Gifts to the President of the United States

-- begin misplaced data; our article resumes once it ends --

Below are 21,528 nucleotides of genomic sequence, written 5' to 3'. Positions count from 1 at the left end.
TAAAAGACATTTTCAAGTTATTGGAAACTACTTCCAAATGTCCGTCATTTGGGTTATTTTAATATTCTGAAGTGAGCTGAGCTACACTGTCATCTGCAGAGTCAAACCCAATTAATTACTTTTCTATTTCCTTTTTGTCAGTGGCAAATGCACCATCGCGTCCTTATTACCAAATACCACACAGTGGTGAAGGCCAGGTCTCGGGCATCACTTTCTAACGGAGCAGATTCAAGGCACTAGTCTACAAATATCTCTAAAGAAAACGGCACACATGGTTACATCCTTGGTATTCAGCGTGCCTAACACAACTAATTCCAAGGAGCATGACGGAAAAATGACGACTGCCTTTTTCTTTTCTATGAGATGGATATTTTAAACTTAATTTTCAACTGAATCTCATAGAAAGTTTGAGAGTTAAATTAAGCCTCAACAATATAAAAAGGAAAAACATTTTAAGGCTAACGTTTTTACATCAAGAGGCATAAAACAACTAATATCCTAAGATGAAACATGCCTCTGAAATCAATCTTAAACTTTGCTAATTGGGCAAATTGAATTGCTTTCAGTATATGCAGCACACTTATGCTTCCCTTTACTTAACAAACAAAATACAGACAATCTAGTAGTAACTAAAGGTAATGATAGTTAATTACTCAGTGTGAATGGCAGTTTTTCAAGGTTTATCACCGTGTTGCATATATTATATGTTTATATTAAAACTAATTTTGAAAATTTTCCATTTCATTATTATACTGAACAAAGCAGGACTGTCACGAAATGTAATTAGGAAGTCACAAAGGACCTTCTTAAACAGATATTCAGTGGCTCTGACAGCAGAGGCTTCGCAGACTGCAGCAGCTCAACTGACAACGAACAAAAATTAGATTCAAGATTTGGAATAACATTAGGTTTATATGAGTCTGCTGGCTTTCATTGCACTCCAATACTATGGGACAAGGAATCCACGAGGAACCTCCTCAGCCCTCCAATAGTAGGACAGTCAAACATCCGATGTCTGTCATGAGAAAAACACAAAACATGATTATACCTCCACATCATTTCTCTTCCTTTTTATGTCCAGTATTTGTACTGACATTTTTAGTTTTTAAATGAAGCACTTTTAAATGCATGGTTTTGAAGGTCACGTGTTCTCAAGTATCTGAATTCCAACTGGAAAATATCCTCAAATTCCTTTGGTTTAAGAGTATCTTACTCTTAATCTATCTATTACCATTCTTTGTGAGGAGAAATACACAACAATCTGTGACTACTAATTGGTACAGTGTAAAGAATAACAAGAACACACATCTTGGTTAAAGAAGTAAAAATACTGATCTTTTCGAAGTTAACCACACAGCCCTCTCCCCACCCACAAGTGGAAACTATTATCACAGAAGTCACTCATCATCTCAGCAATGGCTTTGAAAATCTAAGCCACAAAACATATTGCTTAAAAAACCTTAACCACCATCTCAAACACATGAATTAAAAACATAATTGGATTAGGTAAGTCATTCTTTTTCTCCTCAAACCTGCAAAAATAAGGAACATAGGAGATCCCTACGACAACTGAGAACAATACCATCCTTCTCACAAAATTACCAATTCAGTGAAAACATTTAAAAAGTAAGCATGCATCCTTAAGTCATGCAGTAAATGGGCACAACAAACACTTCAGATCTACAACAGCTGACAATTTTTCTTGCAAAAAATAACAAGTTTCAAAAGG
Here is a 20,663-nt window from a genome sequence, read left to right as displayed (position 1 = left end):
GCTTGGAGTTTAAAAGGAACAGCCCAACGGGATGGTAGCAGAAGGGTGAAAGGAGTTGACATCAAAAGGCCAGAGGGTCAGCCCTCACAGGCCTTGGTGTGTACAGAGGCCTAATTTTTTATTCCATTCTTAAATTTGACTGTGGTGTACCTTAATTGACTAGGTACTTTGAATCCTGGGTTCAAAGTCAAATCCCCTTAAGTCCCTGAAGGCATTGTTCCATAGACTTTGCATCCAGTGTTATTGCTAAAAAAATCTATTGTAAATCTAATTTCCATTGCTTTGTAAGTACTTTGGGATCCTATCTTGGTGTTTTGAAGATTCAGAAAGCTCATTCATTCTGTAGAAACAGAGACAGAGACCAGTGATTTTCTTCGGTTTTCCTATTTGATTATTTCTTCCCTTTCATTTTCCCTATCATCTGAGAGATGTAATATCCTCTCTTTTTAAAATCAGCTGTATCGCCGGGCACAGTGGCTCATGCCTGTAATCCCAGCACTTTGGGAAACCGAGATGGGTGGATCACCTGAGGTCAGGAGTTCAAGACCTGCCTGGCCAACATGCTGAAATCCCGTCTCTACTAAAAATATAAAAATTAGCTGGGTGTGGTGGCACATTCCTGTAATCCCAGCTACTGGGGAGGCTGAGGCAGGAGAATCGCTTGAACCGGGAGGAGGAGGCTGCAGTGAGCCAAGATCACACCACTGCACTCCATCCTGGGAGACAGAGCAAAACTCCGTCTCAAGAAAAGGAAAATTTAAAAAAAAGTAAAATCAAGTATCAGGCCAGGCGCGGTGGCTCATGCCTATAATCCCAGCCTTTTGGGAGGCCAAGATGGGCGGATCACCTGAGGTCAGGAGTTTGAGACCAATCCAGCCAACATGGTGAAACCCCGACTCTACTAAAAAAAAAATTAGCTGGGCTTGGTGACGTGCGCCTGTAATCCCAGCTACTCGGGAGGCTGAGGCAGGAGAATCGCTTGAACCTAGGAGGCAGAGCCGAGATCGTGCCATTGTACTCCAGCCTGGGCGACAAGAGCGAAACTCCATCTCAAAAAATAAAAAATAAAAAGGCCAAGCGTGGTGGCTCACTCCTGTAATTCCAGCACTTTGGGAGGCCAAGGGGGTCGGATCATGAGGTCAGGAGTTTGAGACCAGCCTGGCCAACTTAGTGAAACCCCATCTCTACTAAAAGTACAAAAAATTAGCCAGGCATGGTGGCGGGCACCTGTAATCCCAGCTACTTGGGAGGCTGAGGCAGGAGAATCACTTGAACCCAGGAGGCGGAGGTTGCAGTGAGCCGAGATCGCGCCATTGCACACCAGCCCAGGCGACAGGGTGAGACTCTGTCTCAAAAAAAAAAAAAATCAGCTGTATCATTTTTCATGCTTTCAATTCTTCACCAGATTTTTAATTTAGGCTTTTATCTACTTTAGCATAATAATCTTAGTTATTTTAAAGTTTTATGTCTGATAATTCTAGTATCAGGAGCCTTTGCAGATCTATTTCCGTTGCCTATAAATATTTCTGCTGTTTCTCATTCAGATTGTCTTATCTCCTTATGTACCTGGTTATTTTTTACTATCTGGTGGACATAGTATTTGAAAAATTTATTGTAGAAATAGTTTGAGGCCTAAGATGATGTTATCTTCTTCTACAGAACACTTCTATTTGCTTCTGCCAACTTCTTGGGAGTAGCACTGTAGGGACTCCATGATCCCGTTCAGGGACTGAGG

Order Code RS20805 February 6, 2001 CRS Report for Congress Received through the CRS Web Gifts to the President of the United States Jack Maskell Legislative Attorney American Law Division Summary This report addresses inquiries from congressional offices for information on the federal statutes, regulations and guidelines concerning restrictions on the acceptance of personal gifts by the President of the United States. While the President, like any other officer or employee of the Federal Government, is prohibited from receiving personal gifts from foreign governments and from official foreign interests without the consent of Congress, he is generally free to accept personal gifts from the American public. Most of the regulatory restrictions on the acceptance of gifts by federal officials from so-called “prohibited sources” are not applicable to the President of the United States, although the President may not solicit gifts from such sources. The President, in any event, may receive gifts that are given on the basis of personal friendship. When personal gifts accepted by the President or his family exceed a certain amount, those gifts are required to be publicly disclosed in financial disclosure reports filed by the President. The President remains subject to the bribery and illegal gratuities law which prohibits the receipt of a gift or of anything of value when that receipt, or agreement to receive, is connected to the performance (or nonperformance) of an official act. While federal laws have long prohibited corrupt payments to federal officials, such as those in the form of “bribes” from favor-seekers in the private sector,1 the regulation and limitation on mere “gifts” to federal officials from domestic sources – where there is not necessarily any bargain (reciprocity), compensation or favor explicitly sought, understood or agreed to – are of a more recent vintage.2 The ethical issues and problems 1 Bribery is one of the express crimes constituting grounds for impeachment of the President, Vice President, and all civil officers of the United States, originally stated within the Constitution, Article II, Section 4. The first federal statutes on bribery began with the 1st Congress in 1789 and 1790, 1 Stat. 46, July 31, 1789 (custom officials); 1 Stat. 117, April 30, 1790 (federal judges). See discussion generally in Noonan, Bribes, 427 - 435 (MacMillan 1984). 2 Regulation of gifts before the 1960's was sporadic within the individual agencies of the Government in their internal regulations. See, The Association of the Bar of the City of New York, Conflict of Interest and Federal Service, 72 - 83 (Harvard University Press 1960). A (continued...) Congressional Research Service ˜ The Library of Congress CRS-2 of gifts to public officials may arise because of the tacit or subtle influence or feelings of gratitude and appreciation that a public official may feel towards his or her benefactors that might “sway his decisions” and erode the official’s “sense of mission to the public” in favor of loyalty to “his private benefactors and patrons.”3 This concern, of course, must be balanced to some extent with the normal, expected and innocent expressions of gratitude from the public, the realities of friendships and personal relationships, as well as the requirements of protocol and etiquette in an officer’s official and ceremonial duties and functions. With respect to the President, the exigencies of the office and considerations of protocol, courtesy and etiquette, have led to an express exemption from the general limitation on the acceptance of private gifts which might apply to other officers and employees in the executive branch of the United States Government.4 General Gift Limitations in Federal Law The current restriction under federal statutory law on the receipt or solicitation of "gifts" by federal employees and officials was enacted as part of the Ethics Reform Act of 1989.5 The underlying statutory restriction enacted in 1989, in many respects merely codified similar gift standards which had been applicable to executive branch employees by way of executive orders and regulations since 1965.6 The current law, codified at 5 U.S.C. § 7353(a), prohibits any federal officer or employee from soliciting or receiving any gift of any amount from a prohibited source, that is, from someone who is seeking action from, doing business with, or is regulated by one's agency, or whose interests may be substantially affected by the performance or nonperformance of one's official duties: 5 U.S.C. § 7353. (a) Except as permitted by subsection (b), no Member of Congress, or officer or employee of the executive, legislative or judicial branch shall solicit or accept anything of value from a person – (1) seeking official action from, doing business with, or (in the case of executive branch offices or employees) conducting activities regulated by, the individual’s employing entity; or 2 (...continued) Government-wide rule on gifts was promulgated in 1965 by President Johnson in Executive Order 11222, superceded by E.O. 12674, April 12, 1989 (President Bush), and modified by E.O. 12731. The current gifts law was adopted in the Ethics Reform Act of 1989 (P.L. 101-194, November 30, 1989). Gifts from foreign governments have been banned, however, since the adoption of the Constitution (Art. I, Sec. 9, cl.8). 3 Senator Paul H. Douglas, Ethics in Government, 44, 49 (Harvard University Press 1952). 4 In most cases, gifts to the First Lady would be “imputed” to the President, and would thus come within the same kinds of restrictions, limitations or permissions on gifts to the President himself. The OGE regulations apply to gifts accepted or solicited directly or indirectly, and provide that a gift which is “solicited or accepted indirectly includes” gifts which are “[g]iven with the employee’s knowledge and acquiescence to his parent, sibling, spouse, child or dependant relative because of that persons’s relationship to the employee ....” 5 C.F.R. § 2635.203(f)(1). 5 6 P.L. 101-194, November 30, 1989. See Executive Order No. 11222, Section 201, May 8, 1965 (now superseded by E.O. 12674, April 12, 1989), and former regulations, 30 F.R. 12529, October 1, 1965, 5 C.F.R. §735.202. CRS-3 (2) whose interests may be substantially affected by the performance or nonperformance of the individual’s official duties. The statute expressly provides, however, that the designated supervisory ethics agencies in the Government may make exceptions to this general restriction, and may issue regulations setting out circumstances under which gifts may be accepted.7 Thus, the Rules of the Senate as interpreted by the Senate Select Committee on Ethics operate as the regulations and exceptions under the gift law for Senators and Senate employees; the Rules of the House and the interpretations of the House Committee on Standards of Official Conduct operate as the regulations and exceptions for Members and employees of the House; and in the executive branch, it is the regulations and interpretations of the Office of Government Ethics which apply to executive branch officials. Executive Regulations on Acceptance of Gifts The regulations of the Office of Government Ethics [OGE] set out the guidelines and standards for receipt of gifts by officials in the executive branch of Government.8 The executive branch gift regulations generally follow the statutory prohibitions which restrict the solicitation or acceptance of gifts by executive branch employees from a "prohibited source," and further restrict the solicitation or receipt of any gifts that are given “because of the employee's official position.”9 The regulations at 5 C.F.R. § 2635.202, state: 5 C.F.R. § 2635.202 (a) General prohibitions. Except as provided in this subpart, an employee shall not, directly or indirectly, solicit or accept a gift: (1) From a prohibited source; or (2) Given because of an employee’s official position. "Prohibited sources" under the regulations are persons seeking official action from the employee's agency, those who do business or are seeking to do business with the agency, those whose activities are regulated by the employee's agency, persons whose interests may be substantially affected by the performance of the employee's official duties, or an organization a majority of whose members fit the above categories.10 While an official may not receive a gift given because of his official position,11 an executive branch official may accept a gift without limitation when it is clear that the gift "is motivated by a family relationship or personal friendship rather than the position of the employee."12 7 See 5 U.S.C. § 7353(b). 8 5 C.F.R. §§ 2635.201 et seq. 9 5 C.F.R. § 2635.202. 10 5 C.F.R. § 2635.203(d). 11 A gift is given because of one’s official position if it would not have been given “had the employee not held the status, authority or duties associated with his Federal position.” 5 C.F.R. § 2635.203(e). 12 5 C.F.R. § 2635.204(b). There are numerous general exceptions to the gift restriction for executive officials within the OGE regulations, such as, for gifts of minimal value (under $20), incidental food or drinks at events, bona fide awards, normal loans, prizes, honorary degrees, (continued...) CRS-4 Presidential Exemption As noted, the President and Vice President are generally exempt by regulation from the statutory gift restrictions and the regulations promulgated by the Office of Government Ethics as to the receipt of gifts.13 Under these regulations, the President is expressly exempt from the broad restrictions on receiving or accepting gifts from prohibited sources or gifts given because of his official position, and thus may accept gifts from the general public, even from “prohibited sources” or gifts given because of his official position, as long as the President does not “solicit or coerce” the offering of gifts from such sources,14 nor accept a gift in return for an official act.15 The exception for the President and Vice President in the OGE regulations states: Because of the considerations relating to the conduct of their offices, including those of protocol or etiquette, the President and the Vice President may accept any gift on his own behalf or on behalf of any family member, provided that such acceptance does not violate § 2635.202(c)(1) or (2), 18 U.S.C. § 201(b) or 201(c)(3), or the Constitution of the United States.16 In promulgating its rules and exceptions, the Office of Government Ethics has noted that: "The ceremonial and other public duties of the President and Vice President make it impractical to subject them to standards that require an analysis of every gift offered."17 The regulations and the exemptions indicate that the President is still subject to the prohibition on receiving a gift “in return for being influenced in the performance of an official act,”18 and is still subject to the instruction not to “solicit or coerce the offering of a gift” under 5 C.F.R. § 2635.202(c)(2). It appears that the continued restriction on solicitation in § 2635.202(c)(2) would reach only solicitations of gifts restricted by the general rule, that is, from a “prohibited source,” or concerning gifts given “because of the employee’s official position.”19 If the § 2635.202(c)(2) caveat to the exemption extended to solicitations of gifts from any source, even gifts from those who are not prohibited sources, then what was intended merely to be a limitation on an exemption from the 12 (...continued) pensions, generally available discounts, and attendance at certain widely attended conferences and like events which may benefit the agency. 5 C.F.R. §§ 2635.203(b)(1)-(9); 2635.204. 13 5 C.F.R. §2635.204(j); note 57 F.R. 35049, August 7, 1992. The President was also exempt from the standards of conduct promulgated in 1965, note OGE Advisory Opinion, 83 x 16, October 20, 1983; and because of potential interference with constitutional duties, is generally exempt from the statutory conflict of interest provisions. Id., see now 18 U.S.C. § 202(c). 14 5 C.F.R. § 2635.202(c)(2). 15 5 C.F.R. § 2635.202(c)(1), see also 18 U.S.C. § 201. 16 5 C.F.R. § 2635.204(j). The constitutional restriction on gifts from foreign governments still applies to the President. See Art. I, Sec. 9, cl. 8, and 5 U.S.C. §7342, and discussion below. 17 56 F.R. 33783, July 23, 1991. 18 5 C.F.R. § 2635.202(c)(1), also 18 U.S.C. § 201(b)(2). 19 5 C.F.R. § 2635.202(a). “Executive branch employees can neither solicit nor accept anything of monetary value from such sources ....” OGE Advisory Opinion 98 x 8, June 25, 1998. CRS-5 general rule, would actually operate as a broader restriction than the general rule itself, and would result in an inconsistent and illogical statutory construction of an exemption from a prohibition barring something not even barred by the underlying prohibition.20 It is also not precisely clear how broadly the solicitation prohibition would apply to “suggestions” or recommendations for gifts by members of the First Family without any specific “request” for gifts, nor whether a solicitation by another with the President or First Lady’s knowledge and acquiescence could be considered as an indirect “solicitation” by the President. It may be noted, however, that establishing a fund and specific repository for gifts by the President and First Lady, and providing information sheets on how the public may contribute (concerning the establishment by the President and First Lady of a “Legal Expense Trust” fund), did not constitute a “solicitation” of such funds, even though the President and First Lady personally set up the instrumentality and repository for contributions, and such establishment certainly suggested or intended to invite the giving of gifts.21 Gifts From Foreign Governments The President and all federal officials are restricted by the Constitution from receiving “presents” from foreign governments, kings or princes, without the consent of the Congress.22 The Congress has consented generally, in the Foreign Gifts and Decorations Act, to the acceptance of gifts of “minimal value” from foreign governments offered as souvenirs or marks of courtesy, 23 and the acceptance of other gifts when a refusal of the gift may cause “offense or embarrassment” or otherwise harm the foreign relations of the United States.24 A tangible gift of more than minimal value accepted for reasons of protocol or courtesy may not be kept as a personal gift, however, but is considered accepted on behalf of and property of the United States, and must be utilized and disposed of in accordance with instructions of the General Services Administration.25 20 See, Singer, Sutherland Statutory Construction, Vol 2A, §§ 46.05, 47.01, 47.08, 47.11. 21 The underlying rule is that one may not solicit “directly or indirectly” gifts from prohibited sources, and an indirect solicitation may arguably be one done by one’s “agents” acting for and on behalf of the principals. In the case of the Clinton’s first Legal Expense Trust Fund, the Office of Government Ethics, however, noted: “We do not view the mere establishment of the trust as a solicitation, nor do we view the provision of an information sheet as a solicitation. Solicitation must involve some request.” Letter from OGE, to Michael H. Cardoza, Executive Director, Presidential Legal Expense Trust, July 22, 1994. That first fund did not actively “solicit” contributions. A later Legal Expense Fund, set up in 1998, was not established by the Clintons personally as grantors (as was the first), but was established by third parties and was allowed to “solicit” money for the trust without an imputed violation to the President. Note, Washington Post, “Clintons Approve New Legal Fund,” at A12, February 19,1998, indicating OGE approval of solicitation of funds by the new trust. 22 Article I, Section 9, clause 8. 23 5 U.S.C. § 7342(c)(1)(A). “Minimal value” is pegged to the consumer price index and adjusted every 3 years; and as of 1999 it is $260 or less. 41 C.F.R. § 101- 49.001- 5. 24 5 U.S.C. § 7342(c)(1)(B). 25 5 U.S.C. § 7342(c)(1)(B)(i); note 41 C.F.R. Part 101-49. CRS-6 Bribery, Illegal Gratuities The President and all federal officials are subject to the restrictions of the bribery law at 18 U.S.C. §201(b)(2), prohibiting the receipt of or agreement to receive anything of value “in return for being influenced” in the performance of one’s official duties; and the so-called "illegal gratuities" clause of that statute, 18 U.S.C. §201(c)(1)(B), prohibiting the receipt of anything of value "for or because of" an official act performed or to be performed. The bribery provision requires a “corrupt” bargain or understanding to do some official act in return for something of value (often referred to as a quid pro quo), where the payment was the motivation for the official act; while under the “illegal gratuities” provision, the official act may have been done even without the payment as motivation, but the payment was connected to the act in some way, for example as a thank-you or other reward (i.e. a “gratuity”). Neither provision is technically a “gift” law, and neither applies merely to gifts given with no shown connection to an official act.26 Financial Disclosure In addition to restrictions on the receipt of gifts, the President is required to publicly disclose personal financial information, including gifts over minimal amounts (now $260) which have been received by him and his immediate family. These public disclosure reports are required each May 15th, and upon leaving office, under the provisions of the Ethics in Government Act of 1978, as amended.27 Public Opinion, Criticism Despite the permissibility of the receipt and acceptance of gifts by the President and the First Lady from the general public, such receipt of private gifts has in the past engendered some public criticism, and thus the receipt of particularly lavish or excessive gifts, even if free of legal liability, may not be free from political consequences.28 26 United States v. Sun-Diamond Growers of California, 526 U.S. 398 (1999). 27 See now, 5 U.S.C., app. §§ 101(d)-(f), 102(a)(2), as amended. 28 The acceptance by First Lady Nancy Reagan of the use of designer gowns valued up to $25,000, and expensive jewelry for formal occasions was subject to a series of criticisms (note The Washington Post, “IRS Looking Into Gifts to Reagans,” December 5, 1989; New York Times, “Looking A Gift House in the Mouth,” September 19, 1999), as was the Reagans’ acceptance upon leaving office of the use of a $2.5 million home in Bel Air purchased by undisclosed friends (The Washington Post, “Reagans Probably Could Accept House as Gift, Ethics Office Says,” April 13, 1988), which has been described recently by Mrs. Reagan as merely a “loan,” which was paid back with interest. National Journal, at p. 358, February 3, 2001. Criticisms of gifts received by the Clintons upon leaving office has led to their decision to pay for a large portion of those gifts, and to return others which were apparently intended for the White House rather than as personal gifts. The Washington Post, “Clintons Will Pay for Half of Gifts,” February 3, 2001, and “Clintons Say They’ll Return Disputed Gifts,” February 6, 2001.